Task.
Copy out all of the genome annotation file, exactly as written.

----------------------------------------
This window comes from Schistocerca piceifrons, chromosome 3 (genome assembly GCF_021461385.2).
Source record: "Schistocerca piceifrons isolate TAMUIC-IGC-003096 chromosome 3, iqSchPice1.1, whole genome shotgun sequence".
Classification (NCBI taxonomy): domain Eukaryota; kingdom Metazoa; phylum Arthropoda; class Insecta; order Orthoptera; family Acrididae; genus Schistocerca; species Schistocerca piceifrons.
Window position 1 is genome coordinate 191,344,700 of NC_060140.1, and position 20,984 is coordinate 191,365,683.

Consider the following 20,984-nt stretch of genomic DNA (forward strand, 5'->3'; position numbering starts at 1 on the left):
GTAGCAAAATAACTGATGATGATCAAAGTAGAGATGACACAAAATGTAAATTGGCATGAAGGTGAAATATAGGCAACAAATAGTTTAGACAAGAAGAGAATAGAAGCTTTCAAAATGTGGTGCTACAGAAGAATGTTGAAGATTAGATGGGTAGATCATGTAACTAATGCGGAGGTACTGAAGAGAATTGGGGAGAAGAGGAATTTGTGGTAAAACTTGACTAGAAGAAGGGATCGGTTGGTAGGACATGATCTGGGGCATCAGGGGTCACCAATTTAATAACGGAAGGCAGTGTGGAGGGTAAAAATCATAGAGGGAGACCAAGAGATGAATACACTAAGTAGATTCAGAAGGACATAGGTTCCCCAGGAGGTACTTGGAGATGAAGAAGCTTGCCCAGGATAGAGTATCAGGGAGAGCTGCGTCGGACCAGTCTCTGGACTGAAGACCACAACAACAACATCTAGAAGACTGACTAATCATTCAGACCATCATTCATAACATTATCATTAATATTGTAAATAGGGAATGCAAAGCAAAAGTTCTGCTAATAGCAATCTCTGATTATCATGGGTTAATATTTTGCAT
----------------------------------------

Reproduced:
This window comes from Schistocerca piceifrons, chromosome 3 (genome assembly GCF_021461385.2).
Source record: "Schistocerca piceifrons isolate TAMUIC-IGC-003096 chromosome 3, iqSchPice1.1, whole genome shotgun sequence".
Classification (NCBI taxonomy): domain Eukaryota; kingdom Metazoa; phylum Arthropoda; class Insecta; order Orthoptera; family Acrididae; genus Schistocerca; species Schistocerca piceifrons.
Window position 1 is genome coordinate 191,344,700 of NC_060140.1, and position 20,984 is coordinate 191,365,683.

Consider the following 20,984-nt stretch of genomic DNA (forward strand, 5'->3'; position numbering starts at 1 on the left):
GTAGCAAAATAACTGATGATGATCAAAGTAGAGATGACACAAAATGTAAATTGGCATGAAGGTGAAATATAGGCAACAAATAGTTTAGACAAGAAGAGAATAGAAGCTTTCAAAATGTGGTGCTACAGAAGAATGTTGAAGATTAGATGGGTAGATCATGTAACTAATGCGGAGGTACTGAAGAGAATTGGGGAGAAGAGGAATTTGTGGTAAAACTTGACTAGAAGAAGGGATCGGTTGGTAGGACATGATCTGGGGCATCAGGGGTCACCAATTTAATAACGGAAGGCAGTGTGGAGGGTAAAAATCATAGAGGGAGACCAAGAGATGAATACACTAAGTAGATTCAGAAGGACATAGGTTCCCCAGGAGGTACTTGGAGATGAAGAAGCTTGCCCAGGATAGAGTATCAGGGAGAGCTGCGTCGGACCAGTCTCTGGACTGAAGACCACAACAACAACATCTAGAAGACTGACTAATCATTCAGACCATCATTCATAACATTATCATTAATATTGTAAATAGGGAATGCAAAGCAAAAGTTCTGCTAATAGCAATCTCTGATTATCATGGGTTAATATTTTGCAT